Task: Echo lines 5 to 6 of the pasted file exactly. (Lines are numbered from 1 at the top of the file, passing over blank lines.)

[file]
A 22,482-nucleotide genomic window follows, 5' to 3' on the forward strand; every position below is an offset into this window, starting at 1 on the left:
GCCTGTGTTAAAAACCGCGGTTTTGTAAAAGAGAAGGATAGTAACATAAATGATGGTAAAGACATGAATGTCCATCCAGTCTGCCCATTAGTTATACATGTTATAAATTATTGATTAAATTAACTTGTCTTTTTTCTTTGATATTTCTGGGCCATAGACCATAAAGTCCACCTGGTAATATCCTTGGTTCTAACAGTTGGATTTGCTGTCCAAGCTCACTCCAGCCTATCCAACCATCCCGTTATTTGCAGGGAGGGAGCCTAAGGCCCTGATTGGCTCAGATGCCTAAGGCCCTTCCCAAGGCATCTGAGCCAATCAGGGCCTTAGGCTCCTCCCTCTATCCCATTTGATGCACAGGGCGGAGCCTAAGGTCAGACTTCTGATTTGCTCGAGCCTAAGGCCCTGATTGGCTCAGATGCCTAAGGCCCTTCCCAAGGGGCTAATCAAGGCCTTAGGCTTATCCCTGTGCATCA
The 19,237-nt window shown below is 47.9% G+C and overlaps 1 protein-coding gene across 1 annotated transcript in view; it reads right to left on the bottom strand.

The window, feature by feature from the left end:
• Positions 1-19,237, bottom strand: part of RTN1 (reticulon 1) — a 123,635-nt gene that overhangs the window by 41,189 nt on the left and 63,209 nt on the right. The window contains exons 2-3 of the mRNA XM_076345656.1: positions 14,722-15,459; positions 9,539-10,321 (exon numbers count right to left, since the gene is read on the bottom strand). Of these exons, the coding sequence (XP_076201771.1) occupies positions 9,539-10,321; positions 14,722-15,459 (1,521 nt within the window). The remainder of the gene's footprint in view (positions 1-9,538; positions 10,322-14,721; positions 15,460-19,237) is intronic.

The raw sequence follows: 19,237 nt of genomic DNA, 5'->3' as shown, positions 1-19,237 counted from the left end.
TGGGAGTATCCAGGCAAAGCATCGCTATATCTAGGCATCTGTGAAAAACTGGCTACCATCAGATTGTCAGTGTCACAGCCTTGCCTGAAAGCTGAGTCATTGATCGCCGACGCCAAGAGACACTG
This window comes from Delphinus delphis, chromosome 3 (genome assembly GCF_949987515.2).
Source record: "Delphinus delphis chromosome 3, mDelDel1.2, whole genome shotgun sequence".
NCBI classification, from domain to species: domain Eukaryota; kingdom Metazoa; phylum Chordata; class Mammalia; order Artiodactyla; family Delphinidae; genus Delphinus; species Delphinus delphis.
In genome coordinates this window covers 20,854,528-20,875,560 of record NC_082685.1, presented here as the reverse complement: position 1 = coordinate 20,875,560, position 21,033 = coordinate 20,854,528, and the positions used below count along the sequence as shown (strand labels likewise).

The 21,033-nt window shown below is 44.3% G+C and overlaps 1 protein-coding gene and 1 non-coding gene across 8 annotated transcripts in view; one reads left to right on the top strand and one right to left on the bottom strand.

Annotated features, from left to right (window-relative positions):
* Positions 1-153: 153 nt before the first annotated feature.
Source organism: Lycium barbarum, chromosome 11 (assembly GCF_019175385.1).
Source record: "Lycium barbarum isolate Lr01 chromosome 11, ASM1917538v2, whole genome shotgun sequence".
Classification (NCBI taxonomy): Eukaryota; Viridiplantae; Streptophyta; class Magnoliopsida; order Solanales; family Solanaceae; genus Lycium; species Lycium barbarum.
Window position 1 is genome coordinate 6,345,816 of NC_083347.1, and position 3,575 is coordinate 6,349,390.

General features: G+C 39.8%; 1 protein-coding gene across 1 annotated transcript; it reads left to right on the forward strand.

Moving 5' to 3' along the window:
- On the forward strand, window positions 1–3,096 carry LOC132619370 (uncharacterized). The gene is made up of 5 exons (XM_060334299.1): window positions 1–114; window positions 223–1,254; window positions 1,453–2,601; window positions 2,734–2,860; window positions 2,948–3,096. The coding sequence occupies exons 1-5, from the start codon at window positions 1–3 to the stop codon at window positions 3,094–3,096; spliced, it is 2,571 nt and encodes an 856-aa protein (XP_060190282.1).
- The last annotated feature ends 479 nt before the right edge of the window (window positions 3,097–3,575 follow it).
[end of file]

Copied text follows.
• Positions 1-19,237, bottom strand: part of RTN1 (reticulon 1) — a 123,635-nt gene that overhangs the window by 41,189 nt on the left and 63,209 nt on the right. The window contains exons 2-3 of the mRNA XM_076345656.1: positions 14,722-15,459; positions 9,539-10,321 (exon numbers count right to left, since the gene is read on the bottom strand). Of these exons, the coding sequence (XP_076201771.1) occupies positions 9,539-10,321; positions 14,722-15,459 (1,521 nt within the window). The remainder of the gene's footprint in view (positions 1-9,538; positions 10,322-14,721; positions 15,460-19,237) is intronic.

The raw sequence follows: 19,237 nt of genomic DNA, 5'->3' as shown, positions 1-19,237 counted from the left end.